Over the years, the internet has become a fundamental tool used in our everyday lives and it maintains a high-impact presence in our community as a whole. The internet is used for social networking, communication, booking flights and accommodation, online banking, e-payments, watching online news, marketing, sharing content that matters, and carrying out our daily tasks. With the internet life has become much easier; a number of applications such as safe boda, safe bangle, etc have been invented to simplify life. In this everyday life, the internet has probably become a staple for many or even most users with access to a connection at home or at work.
However, due to the emerging use of technology for development in different fields, most women and girls remain excluded from the benefits of the Internet and they face increasing marginalization. Due to the gender gaps in Information Communication and Technologies (ICTs) and the Internet are perpetuated by a number of factors such as lack of women’s empowerment, affordability of ICT services especially broadband connectivity, lack of digital skills as well as women’s safety online. A UNESCO report indicates that three major challenges women face are poverty, violence, and lack of access to information. The digital gender gap has even widened more due to the recent imposed Over The Top (OTT) taxes on Uganda citizens for instance In June 2018, a month before the introduction of the tax by the Ugandan government, the internet penetration rate in Uganda stood at 47.4% (18.5 million internet users) but three months later, it had fallen to 35% (13.5million users) of which the most affected are women and girls. This government move has stifled expression online and most of the internet users who wanted to continue accessing the internet resorted to using Virtual Private Networks (VPNs) which not all VPNs are considered safe and trusted.
According to the Online E-safety Educational Toolkit for young people in Uganda aged 5-20 years designed by the Internet Society of Uganda (ISOC) cited that the internet is used for many positive activities. However, there are some severe risks also associated with it such as online predators, cyberbullying, and consequences from revealing and sharing a lot of privacy concerns. Children, unfortunately, encounter these risks during their day-to-day activities like socializing with friends or during their school research.
A recent study report released by WOUGNET investigating Tech Related Violence against women (such as pornography, cyberstalking, and sexual harassment) in peri-urban areas of Uganda shows that women still remain at a greater risk of not being safe online. Victims are said to respond in various ways such as shying away from the public and in some cases physical violence which will not curve the vice. The study cites that more than half of the remaining respondents (22%) claimed that they are not adequately informed about where to report and 11% said they don’t know even where to report such crimes. Tech crimes continue to increase every day, minute. According to an Article on Technology Facilitated Domestic and Family violence: Women Experiences by Bridget Harris et la drawing interviews undertaken with 55 domestic and family violence survivors in Brisbane, Australia indicated that the frequency and nature of abusive behaviors described by the women suggest that this is a key form of abuse deserving more significant attention.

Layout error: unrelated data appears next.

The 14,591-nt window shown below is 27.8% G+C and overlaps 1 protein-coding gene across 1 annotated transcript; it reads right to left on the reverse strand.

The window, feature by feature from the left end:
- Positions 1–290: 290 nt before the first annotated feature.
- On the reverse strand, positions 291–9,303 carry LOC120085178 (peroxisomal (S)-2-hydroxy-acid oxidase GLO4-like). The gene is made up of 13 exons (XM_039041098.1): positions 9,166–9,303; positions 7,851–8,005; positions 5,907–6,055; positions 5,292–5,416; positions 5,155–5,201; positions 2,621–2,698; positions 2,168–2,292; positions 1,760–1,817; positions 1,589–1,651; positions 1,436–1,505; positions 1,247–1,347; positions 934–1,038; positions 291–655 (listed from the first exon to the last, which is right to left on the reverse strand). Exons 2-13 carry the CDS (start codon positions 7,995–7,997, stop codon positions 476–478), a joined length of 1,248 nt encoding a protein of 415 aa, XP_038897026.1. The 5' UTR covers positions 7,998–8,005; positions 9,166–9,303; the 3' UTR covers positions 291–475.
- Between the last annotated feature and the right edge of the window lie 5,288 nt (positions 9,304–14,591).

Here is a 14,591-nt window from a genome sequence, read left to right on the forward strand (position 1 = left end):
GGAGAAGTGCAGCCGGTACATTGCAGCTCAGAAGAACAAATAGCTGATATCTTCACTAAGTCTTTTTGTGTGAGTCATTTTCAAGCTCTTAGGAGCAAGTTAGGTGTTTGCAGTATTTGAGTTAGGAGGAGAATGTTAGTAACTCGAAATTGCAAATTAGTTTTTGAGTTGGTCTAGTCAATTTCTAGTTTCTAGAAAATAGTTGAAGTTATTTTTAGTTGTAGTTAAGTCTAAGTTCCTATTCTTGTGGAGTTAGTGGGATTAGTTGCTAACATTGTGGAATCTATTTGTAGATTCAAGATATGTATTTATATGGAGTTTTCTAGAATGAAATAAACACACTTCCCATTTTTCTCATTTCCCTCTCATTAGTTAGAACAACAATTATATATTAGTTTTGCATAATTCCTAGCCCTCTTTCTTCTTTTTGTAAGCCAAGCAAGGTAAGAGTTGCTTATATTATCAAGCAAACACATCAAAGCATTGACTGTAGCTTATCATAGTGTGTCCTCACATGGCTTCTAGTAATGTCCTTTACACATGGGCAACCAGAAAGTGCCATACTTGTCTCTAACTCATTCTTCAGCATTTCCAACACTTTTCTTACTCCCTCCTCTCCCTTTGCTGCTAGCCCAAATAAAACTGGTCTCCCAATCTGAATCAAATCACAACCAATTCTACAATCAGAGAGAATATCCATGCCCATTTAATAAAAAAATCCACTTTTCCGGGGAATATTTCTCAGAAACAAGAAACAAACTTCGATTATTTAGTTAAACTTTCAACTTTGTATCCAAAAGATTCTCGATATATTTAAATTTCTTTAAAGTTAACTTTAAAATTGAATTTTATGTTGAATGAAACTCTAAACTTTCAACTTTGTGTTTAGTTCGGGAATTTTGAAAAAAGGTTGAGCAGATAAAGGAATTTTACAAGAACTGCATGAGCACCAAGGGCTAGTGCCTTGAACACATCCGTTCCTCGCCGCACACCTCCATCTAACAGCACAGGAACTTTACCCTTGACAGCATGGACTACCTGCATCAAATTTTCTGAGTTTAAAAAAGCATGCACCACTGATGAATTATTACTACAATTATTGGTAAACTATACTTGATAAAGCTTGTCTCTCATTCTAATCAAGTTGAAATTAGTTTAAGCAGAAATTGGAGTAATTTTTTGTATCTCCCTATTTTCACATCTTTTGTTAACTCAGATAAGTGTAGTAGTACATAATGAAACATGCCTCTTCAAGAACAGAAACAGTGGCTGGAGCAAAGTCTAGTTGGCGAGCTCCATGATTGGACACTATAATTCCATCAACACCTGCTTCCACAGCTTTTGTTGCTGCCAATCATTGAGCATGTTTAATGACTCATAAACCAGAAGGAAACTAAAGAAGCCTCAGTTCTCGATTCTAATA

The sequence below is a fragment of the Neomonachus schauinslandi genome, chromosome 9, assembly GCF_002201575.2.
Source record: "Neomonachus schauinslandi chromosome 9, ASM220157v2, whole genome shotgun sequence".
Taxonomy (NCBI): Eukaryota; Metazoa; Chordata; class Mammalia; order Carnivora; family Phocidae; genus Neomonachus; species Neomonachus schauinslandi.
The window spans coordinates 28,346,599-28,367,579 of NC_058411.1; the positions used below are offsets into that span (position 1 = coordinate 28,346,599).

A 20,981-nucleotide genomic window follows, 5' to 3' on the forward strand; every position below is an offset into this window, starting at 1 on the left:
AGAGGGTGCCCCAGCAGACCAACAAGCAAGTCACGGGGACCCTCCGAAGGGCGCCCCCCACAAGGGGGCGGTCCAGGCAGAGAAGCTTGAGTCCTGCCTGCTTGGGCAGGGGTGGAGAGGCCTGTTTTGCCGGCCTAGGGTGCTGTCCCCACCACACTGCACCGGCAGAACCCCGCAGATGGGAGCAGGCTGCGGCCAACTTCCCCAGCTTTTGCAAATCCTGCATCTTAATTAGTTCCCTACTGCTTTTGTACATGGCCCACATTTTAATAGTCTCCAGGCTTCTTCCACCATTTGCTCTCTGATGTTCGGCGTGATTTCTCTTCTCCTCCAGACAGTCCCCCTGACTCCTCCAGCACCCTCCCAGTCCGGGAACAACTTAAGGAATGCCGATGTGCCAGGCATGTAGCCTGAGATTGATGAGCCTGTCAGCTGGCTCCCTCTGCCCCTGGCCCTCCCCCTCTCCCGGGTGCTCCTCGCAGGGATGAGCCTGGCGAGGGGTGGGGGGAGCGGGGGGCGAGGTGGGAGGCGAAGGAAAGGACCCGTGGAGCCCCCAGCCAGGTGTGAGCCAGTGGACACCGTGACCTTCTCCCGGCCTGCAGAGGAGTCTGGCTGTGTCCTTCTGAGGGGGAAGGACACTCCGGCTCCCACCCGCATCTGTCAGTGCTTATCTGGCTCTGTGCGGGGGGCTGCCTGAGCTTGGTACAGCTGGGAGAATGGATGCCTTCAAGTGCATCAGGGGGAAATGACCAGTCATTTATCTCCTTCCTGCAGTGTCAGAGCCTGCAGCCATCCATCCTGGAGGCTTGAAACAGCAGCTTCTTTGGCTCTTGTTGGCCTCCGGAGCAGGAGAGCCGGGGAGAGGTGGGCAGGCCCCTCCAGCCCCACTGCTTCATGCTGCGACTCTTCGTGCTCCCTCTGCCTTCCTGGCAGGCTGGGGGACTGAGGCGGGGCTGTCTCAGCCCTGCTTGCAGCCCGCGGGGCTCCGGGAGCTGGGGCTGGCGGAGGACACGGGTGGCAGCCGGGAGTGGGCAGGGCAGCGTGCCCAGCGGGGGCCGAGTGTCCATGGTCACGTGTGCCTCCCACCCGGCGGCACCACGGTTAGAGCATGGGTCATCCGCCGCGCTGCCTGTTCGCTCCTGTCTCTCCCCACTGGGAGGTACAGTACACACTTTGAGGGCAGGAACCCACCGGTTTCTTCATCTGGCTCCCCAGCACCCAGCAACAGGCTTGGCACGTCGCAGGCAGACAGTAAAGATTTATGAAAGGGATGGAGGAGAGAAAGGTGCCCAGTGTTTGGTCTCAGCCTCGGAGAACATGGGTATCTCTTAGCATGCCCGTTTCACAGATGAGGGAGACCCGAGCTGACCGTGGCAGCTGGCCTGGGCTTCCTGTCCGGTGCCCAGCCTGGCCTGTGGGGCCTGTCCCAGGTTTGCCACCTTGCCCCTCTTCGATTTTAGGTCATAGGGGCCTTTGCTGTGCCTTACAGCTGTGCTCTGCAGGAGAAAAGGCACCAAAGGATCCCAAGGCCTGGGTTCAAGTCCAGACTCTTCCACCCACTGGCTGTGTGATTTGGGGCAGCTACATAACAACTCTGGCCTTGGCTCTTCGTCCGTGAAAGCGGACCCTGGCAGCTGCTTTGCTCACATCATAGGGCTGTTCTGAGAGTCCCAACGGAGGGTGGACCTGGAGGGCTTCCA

Young women aged 18-30 years are more likely to experience tech-related violence. A recent study by Pollicy on Uganda Women Online indicates that women are becoming increasingly vulnerable to cyber violence with growing access to the internet across the world, which could in turn detrimentally impede up take of broadband services by girls and women worldwide.
For instance, on 2nd February 2019, a female programmer was insulted, intimidated, and threatened to be killed while forced to fix an error code a male client badly configured a database connection and he messed it up. Threats that limit online freedom including privacy and data protection, surveillance on citizens, and harassment online threaten the potential of the Internet as a safe platform for online communications.
WOUGNET which serves as a secretariat of a caucus called Women ICT Advocacy Group (WIAG) continues to advocate for safe, affordable internet access for all and raise awareness on tech-related issues using the various social media platforms, writing policy briefs, analyzing policies, frameworks, reports, e.t.c. spreading key messages using digital flyers, SMS campaigns, holding tweet chats, writing articles, and carrying out training on online safety tips, especially among university students to create a better internet for all.
It is vital for key stakeholders in the internet space to continue supporting non-governmental and governmental agencies assisting victims/survivors of tech crimes and there is a need for Uganda to innovate devices that women and girls can use to protect themselves online for instance Australia have an eSafety Office and eSafetyWomen tool designed by the government to empower and help women to manage technology related risks and abuse to enable them to be confident and safe online.
Young people especially women should continue to access and use the internet safely in order to demand their rights.
Compiled by Sandra Aceng